I did it! Woo hoo! My detox diet complete and I feel so positive about having completed seven days of "sacrificing". The week was hard for all the aforementioned reasons in my last blog posting. Food, food preparation, and thinking about meals choices and combinations gives me much pleasure as part of my daily routine. The freedom of my food choices is a such a point of gratitude right now. Post detox diet meals have been an incredible experience. Many of the foods and flavors are like having something new and delicious again - but for the first time - an interesting complex of sensations. I feel strong and healthy, but did before the diet began, so I cannot claim any heightened sense of wellbeing, rather an increased intensity of experience in the simple aspects associated with dining. The week of detox dieting coincided with another big event in my life. My 21-year-old daughter had bunion surgery last Friday, the midpoint of our diet. Thinking about the logistics of the surgery, I was concerned about my overall energy, organizing food issues around going to the surgical center and waiting for her, and the follow-up of care-taking her post-surgical needs which I knew would be no small task given the significance of the surgery and how it would incapacitate her. Going into it, we had decided if the diet didn't fit and would present any problems for us because of the surgical situation and her needs, the diet would have to be compromised. We both were okay with the thought of this, but hoped we could indeed make it through the time and complete our goal. We did.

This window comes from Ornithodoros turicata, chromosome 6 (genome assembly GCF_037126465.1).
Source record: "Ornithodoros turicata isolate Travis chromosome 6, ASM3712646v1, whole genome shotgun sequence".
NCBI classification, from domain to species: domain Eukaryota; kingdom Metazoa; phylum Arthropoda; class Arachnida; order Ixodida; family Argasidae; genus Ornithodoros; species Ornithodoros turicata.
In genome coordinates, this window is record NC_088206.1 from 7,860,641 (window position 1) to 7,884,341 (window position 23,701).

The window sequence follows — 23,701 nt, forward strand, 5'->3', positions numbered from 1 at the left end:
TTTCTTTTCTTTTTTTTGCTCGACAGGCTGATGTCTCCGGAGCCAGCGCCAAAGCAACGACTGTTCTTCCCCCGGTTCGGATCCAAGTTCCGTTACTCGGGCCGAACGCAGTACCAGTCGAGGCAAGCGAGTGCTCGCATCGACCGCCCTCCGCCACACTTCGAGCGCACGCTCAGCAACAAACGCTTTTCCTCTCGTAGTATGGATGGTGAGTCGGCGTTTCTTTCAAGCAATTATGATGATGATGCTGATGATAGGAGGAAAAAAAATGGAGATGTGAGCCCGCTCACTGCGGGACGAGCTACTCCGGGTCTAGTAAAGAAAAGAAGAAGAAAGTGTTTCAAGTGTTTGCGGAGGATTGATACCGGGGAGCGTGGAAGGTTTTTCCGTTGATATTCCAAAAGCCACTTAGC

My revelation came during a morning meditation/prayer time. (As so many revelations do.) The subtle yet clear knowing came slipping into my awareness as I watched the train of my thoughts and the content these thoughts held. Sitting quietly, I watched as my mind played out my care-taking activities, organizing the days and events that would take place, my inner attempt at controlling what I could in the situation. I became aware of the emotional content of my inner compassion for wanting to care well for my daughter, be available to make this experience as "painless" as I could (in my emotionally supportive contributions and nursing activities like providing pain medication in a timely manner so the pain would not get ahead of her). I also recognized the fatigue that came with just thinking about it along with what I would be giving up of my usual routine to provide these things. As I sat in calm observation of these thoughts and feelings, I could see the fine lines that run through care-taking and the experience of performing these duties, offering these services to others as a gesture of love versus another thing to get done during the day. And I could see my own history of becoming the helper when my mother was in need, how this translated into wanting to be the good daughter and the well-behaved child and then the following resentment that came at some point when I was doing the "good" girl thing unconsciously, for some confused reasons internally as a misguided attempt to control the life that went on around me in some way - making it more pleasant, more harmonious, more kind. And I could feel that fine line in me in that moment, when I could so easily slip from offering freely my compassionate caring, to remote doing and nursing - suddenly going into in auto-pilot mode and forgetting to consider my needs and my life, not taking the time to fit in what I can to make the day a bit of what I desire too, perhaps then unconsciously slipping into some resentment. I could see the thoughts organizing as my attempt at control in order to manage a difficult situation. A situation that included the reality that others would not get my attention in the ways they are accustomed to, and there may be feelings about this by-product of the post surgery time that I would be dealing with as well. I would have to keep the bigger picture in mind so that I remembered this was a month of my life to embody "the good mother" again, perhaps the last time one of my "children" would need this kind of care from me because other people will come into their lives, growing into an expanded support system for them.